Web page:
If there's an opportunity for "The End of Time" to be self-indulgent, it takes it. Very little happens in the first half. The Doctor cries and does very little, the Master is resurrected then has an hour-long run around a slag heap, Wilfred Mott reunites with the Doctor and they both have a cry. Then in the second half there's the sudden revival of the Time Lords, just long enough for the Doctor to be indecisive before sending them all away as quickly as they arrived, and then bitches for a few minutes about having to sacrifice his own life to save Wilf's. It's un-Doctorlike, that bitching. It's a small betrayal of the character, not so big that it derails the series but certainly big enough to make the actual episode a pain to watch.

And then he won't die, because he needs to have final little scenes with all of his companions, and then a slow, dragged out stagger towards his TARDIS with the orchestra and chorus blaring away in the background, and then cries a bit, because he doesn't want to go and for fuck's sake just die.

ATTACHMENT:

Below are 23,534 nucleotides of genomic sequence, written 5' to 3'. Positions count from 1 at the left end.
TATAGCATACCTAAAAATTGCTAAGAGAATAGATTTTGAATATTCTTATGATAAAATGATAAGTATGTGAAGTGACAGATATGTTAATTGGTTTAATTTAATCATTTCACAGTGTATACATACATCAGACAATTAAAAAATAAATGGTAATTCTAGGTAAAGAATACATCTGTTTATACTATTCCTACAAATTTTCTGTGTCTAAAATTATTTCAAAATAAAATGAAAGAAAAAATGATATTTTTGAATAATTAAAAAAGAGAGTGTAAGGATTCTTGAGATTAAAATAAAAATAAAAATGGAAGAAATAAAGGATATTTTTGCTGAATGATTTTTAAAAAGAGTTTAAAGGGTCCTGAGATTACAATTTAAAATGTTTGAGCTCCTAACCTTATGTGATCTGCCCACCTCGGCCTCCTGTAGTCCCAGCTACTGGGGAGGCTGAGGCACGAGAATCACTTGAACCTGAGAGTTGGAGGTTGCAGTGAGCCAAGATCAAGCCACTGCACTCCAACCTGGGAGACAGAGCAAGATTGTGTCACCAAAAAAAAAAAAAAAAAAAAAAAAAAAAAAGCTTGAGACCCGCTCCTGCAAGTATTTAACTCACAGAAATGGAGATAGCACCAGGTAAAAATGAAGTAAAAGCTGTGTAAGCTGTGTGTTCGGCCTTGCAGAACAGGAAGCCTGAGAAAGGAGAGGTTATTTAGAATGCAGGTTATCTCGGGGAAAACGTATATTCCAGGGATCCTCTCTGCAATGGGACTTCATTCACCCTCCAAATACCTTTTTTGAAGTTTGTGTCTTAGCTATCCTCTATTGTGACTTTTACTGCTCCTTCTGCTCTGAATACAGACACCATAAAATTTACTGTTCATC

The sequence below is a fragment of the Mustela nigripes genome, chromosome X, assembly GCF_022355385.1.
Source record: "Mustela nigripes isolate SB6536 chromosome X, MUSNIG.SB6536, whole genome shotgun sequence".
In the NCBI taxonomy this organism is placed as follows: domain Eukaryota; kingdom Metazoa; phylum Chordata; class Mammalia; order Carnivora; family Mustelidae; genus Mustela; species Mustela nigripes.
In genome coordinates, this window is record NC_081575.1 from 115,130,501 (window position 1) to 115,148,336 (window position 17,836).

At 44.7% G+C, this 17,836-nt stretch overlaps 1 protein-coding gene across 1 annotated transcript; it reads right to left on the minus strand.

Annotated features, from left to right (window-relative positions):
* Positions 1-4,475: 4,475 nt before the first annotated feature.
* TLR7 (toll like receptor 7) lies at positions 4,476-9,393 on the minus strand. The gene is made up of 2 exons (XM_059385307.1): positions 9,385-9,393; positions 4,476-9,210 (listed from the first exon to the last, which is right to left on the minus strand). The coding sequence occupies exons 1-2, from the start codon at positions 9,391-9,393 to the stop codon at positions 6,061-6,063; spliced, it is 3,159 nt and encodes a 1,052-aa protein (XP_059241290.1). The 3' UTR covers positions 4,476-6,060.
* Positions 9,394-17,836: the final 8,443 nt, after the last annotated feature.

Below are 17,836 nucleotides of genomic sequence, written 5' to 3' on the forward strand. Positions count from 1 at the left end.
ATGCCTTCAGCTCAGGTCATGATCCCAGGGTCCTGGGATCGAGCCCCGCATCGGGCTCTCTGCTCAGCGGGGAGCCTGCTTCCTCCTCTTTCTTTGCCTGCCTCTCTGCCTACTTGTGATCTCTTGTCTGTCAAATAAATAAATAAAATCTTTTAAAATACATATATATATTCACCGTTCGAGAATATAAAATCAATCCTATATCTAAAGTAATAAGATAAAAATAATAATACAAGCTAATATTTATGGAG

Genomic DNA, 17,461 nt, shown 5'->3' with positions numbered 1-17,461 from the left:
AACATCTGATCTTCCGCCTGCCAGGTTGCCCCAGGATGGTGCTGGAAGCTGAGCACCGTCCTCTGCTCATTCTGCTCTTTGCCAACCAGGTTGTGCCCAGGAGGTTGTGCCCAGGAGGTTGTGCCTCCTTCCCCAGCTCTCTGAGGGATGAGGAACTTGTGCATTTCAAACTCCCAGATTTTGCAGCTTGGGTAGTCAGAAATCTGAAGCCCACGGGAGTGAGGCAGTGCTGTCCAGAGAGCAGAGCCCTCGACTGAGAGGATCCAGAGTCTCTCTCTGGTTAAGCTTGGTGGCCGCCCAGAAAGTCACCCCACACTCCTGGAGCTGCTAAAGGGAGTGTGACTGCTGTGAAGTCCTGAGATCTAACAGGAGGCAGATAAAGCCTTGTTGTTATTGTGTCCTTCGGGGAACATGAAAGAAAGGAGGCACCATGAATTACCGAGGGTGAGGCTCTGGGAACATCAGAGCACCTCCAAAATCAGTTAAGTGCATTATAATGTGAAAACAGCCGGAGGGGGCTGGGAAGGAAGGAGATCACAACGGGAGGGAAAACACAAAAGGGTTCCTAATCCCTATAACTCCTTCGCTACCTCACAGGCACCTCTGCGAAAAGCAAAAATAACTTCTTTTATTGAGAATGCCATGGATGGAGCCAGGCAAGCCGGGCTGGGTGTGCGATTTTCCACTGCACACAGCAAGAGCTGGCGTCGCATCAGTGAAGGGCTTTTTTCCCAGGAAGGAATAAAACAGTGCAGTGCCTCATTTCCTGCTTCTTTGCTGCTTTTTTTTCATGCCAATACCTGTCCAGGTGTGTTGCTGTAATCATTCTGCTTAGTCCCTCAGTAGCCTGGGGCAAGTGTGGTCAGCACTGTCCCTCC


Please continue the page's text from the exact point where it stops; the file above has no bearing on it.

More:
The worst excesses of this story are easily worse than the worst bits of my #1 choice, but what gives "The End of Time" rise that one spot is the odd little glimmers of brilliance littered through it: irritating little moments that make you realise this could have been something quite special if the writer and production team had bothered to make it.

#1: "The Doctor's Daughter"
2008. Written by Stephen Greenhorn. Directed by Alice Troughton.
Oh good God, where do I start? How about with Georgia Moffett, strutting on screen out of a cloning machine with mascara on, looking all coy with her enormous gun and saying "hello dad!" to one of several people in the room who could have easily provided the genetic material to make her? How about the following 40 minutes, as the Doctor randomly acts like he despises Jenny's very existence in a manner that defies his personality for the preceding 45 years? Or maybe it's the bit where Martha bawls her eyes out because a fish man she's known for approximately six minutes apparently drowns in a puddle of water. A fish. Drowning. In water. Never mind she survived the entire months-long reign of the Master over the Earth in "The Last of the Time Lords", or that she's become an advisor to a military strike force fighting Sontarans - now a fish man vanishing into a pond is enough to send her bawling her eyes out and resolving to never travel through time and space again.